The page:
Holocaust survivor speaks about past life Still affects her to this day

Grace Feldbush, Reporter

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Mrs. Bartkowski has a great grandmother who has survived the holocaust. The holocaust killed millions of people and it is impressive to survive.  

  The holocaust started in 1938, but there is much disagreement on what exact date it had started and was the single most traumatic event for the Jewish. German troops had invaded Austria.  

     According to Sophomore Claire Priebe, “Since the holocaust had killed millions of people, it is impressive to survive, or even to make it past the first day.” They split people up just by looking at them and deciding if they look strong or not. If they’re not strong, they get thrown in the gas chambers. People don’t know which side you are on until they start putting people in the gas chambers or realize you’re safe.  

     According to the US Holocaust memorial museum, you must make it through so many challenges, from the Germans trying to kill you, to other people attacking you for food because they’re so hungry. They gave you very little food, in hopes you’d die, and had to travel through any weather condition with old very little clothing, and usually no shoes.  

  According to the US Holocaust memorial museum, some got split from their family in the very beginning, and some lost them throughout the journey, it was hard to go on, but some made it through on their own. Taking care of yourself after losing family is hard, but people kept going.  

     According to the book, Night, if the Germans saw you with new shoes or clothes, they would take them from you. Some people tried to make their clothes and shoes look dirty if they did have new shoes or clothes. Germans soldiers were very strict about everything and you were always at risk of losing everything.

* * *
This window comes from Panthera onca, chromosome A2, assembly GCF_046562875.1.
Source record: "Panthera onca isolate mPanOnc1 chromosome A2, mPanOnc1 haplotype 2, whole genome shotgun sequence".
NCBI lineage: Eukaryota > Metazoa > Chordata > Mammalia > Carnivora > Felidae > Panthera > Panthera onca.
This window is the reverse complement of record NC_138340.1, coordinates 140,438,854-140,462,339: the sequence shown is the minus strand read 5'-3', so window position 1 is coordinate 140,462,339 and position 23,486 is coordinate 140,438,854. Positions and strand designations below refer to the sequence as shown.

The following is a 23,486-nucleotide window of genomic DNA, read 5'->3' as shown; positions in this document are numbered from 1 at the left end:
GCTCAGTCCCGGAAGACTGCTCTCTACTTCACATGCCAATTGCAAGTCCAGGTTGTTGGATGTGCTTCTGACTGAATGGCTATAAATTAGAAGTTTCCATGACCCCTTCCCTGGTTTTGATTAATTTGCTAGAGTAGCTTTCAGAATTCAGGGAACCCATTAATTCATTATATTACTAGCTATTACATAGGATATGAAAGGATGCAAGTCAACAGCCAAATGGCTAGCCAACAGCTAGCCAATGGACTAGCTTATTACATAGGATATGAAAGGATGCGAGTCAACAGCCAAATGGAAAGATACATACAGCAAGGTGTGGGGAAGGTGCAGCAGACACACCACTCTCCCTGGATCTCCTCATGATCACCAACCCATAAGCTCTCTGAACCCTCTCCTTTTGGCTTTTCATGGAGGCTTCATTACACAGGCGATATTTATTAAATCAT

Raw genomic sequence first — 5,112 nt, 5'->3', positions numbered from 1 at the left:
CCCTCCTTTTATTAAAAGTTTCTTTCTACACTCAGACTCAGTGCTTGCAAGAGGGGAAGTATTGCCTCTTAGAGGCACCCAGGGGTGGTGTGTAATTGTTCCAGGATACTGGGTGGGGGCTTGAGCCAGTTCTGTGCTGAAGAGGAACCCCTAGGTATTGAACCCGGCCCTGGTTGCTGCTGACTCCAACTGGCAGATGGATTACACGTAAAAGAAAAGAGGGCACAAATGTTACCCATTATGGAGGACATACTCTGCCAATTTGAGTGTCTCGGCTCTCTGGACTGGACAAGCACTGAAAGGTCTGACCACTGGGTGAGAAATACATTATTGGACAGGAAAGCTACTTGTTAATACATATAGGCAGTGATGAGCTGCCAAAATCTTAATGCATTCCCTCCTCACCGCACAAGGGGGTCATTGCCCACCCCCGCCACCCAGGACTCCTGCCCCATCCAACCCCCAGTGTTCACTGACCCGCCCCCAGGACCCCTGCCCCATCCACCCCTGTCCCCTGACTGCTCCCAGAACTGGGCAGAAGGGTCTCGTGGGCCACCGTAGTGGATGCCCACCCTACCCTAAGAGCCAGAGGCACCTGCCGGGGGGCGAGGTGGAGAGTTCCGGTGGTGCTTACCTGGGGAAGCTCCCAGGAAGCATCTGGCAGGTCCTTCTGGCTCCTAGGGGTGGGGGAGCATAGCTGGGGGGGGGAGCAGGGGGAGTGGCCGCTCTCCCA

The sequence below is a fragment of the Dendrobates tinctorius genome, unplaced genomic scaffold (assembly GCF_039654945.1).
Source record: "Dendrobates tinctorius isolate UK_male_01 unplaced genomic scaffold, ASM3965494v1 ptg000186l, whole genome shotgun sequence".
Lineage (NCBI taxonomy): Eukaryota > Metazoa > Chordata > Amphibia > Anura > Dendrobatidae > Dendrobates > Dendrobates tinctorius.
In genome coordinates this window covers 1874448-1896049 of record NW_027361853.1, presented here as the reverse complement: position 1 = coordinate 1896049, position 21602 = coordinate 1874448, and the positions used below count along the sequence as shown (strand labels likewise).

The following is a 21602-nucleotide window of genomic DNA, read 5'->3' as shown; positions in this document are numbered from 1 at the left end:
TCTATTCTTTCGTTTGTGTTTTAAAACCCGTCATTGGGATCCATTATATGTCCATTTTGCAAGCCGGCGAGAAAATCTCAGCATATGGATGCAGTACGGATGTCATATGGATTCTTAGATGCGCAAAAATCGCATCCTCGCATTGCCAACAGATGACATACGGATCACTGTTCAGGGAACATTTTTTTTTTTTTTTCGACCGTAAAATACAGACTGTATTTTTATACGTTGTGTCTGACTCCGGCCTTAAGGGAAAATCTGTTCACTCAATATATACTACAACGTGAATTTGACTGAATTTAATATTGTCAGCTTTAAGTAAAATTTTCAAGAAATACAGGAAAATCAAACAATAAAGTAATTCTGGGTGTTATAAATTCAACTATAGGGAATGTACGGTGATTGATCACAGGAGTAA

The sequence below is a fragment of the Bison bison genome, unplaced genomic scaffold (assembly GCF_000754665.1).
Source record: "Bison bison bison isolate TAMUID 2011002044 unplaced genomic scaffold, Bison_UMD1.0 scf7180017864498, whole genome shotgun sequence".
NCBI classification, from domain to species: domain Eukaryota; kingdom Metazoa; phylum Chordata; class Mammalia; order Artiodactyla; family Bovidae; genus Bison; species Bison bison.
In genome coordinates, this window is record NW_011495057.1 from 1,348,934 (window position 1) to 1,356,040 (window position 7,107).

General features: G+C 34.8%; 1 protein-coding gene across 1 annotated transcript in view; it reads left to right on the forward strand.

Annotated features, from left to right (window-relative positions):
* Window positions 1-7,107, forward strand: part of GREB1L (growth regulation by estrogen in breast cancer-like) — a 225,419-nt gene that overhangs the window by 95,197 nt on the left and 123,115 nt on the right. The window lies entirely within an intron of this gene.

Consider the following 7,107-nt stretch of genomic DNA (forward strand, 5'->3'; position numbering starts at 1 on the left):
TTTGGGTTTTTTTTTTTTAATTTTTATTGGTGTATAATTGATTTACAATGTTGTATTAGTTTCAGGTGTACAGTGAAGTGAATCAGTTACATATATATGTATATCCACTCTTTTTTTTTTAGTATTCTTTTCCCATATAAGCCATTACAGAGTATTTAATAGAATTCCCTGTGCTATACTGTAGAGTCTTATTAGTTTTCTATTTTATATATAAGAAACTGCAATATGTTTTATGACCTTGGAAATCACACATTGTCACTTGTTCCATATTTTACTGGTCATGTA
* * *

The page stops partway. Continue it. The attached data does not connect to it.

According to the National Institutes of Health, some survivors have PTSD to this day because of injuries, and traumatic experiences and sights they saw during the holocaust. That can lead to drug addiction, and homelessness. It is awful how some people who have suffered terribly have to keep suffering.  

     According to freshman Valorie Radel, “People need to respect the survivors of the holocaust and realize all they’ve been through.” According to Radel, survivors deserve to be respected for all they’ve worked through and how they never gave up.  

  Mrs. Bartkowski, a special ed teacher, has seen the guest speaker and she is her great grandmother. Bartkowski states that “The speaker talked about her journey, how she lost her family, and how it has affected her now.”  

  According to Bartkowski, you could see the emotion in the speaker as they talked about what happened. “It makes me rethink how good we all have it,” says Bartkowski.   

  According to Bartkowski, the speaker also talks about what her life is like now that the holocaust is over. As the speaker was speaking, you can see how it has affected her ever since the holocaust.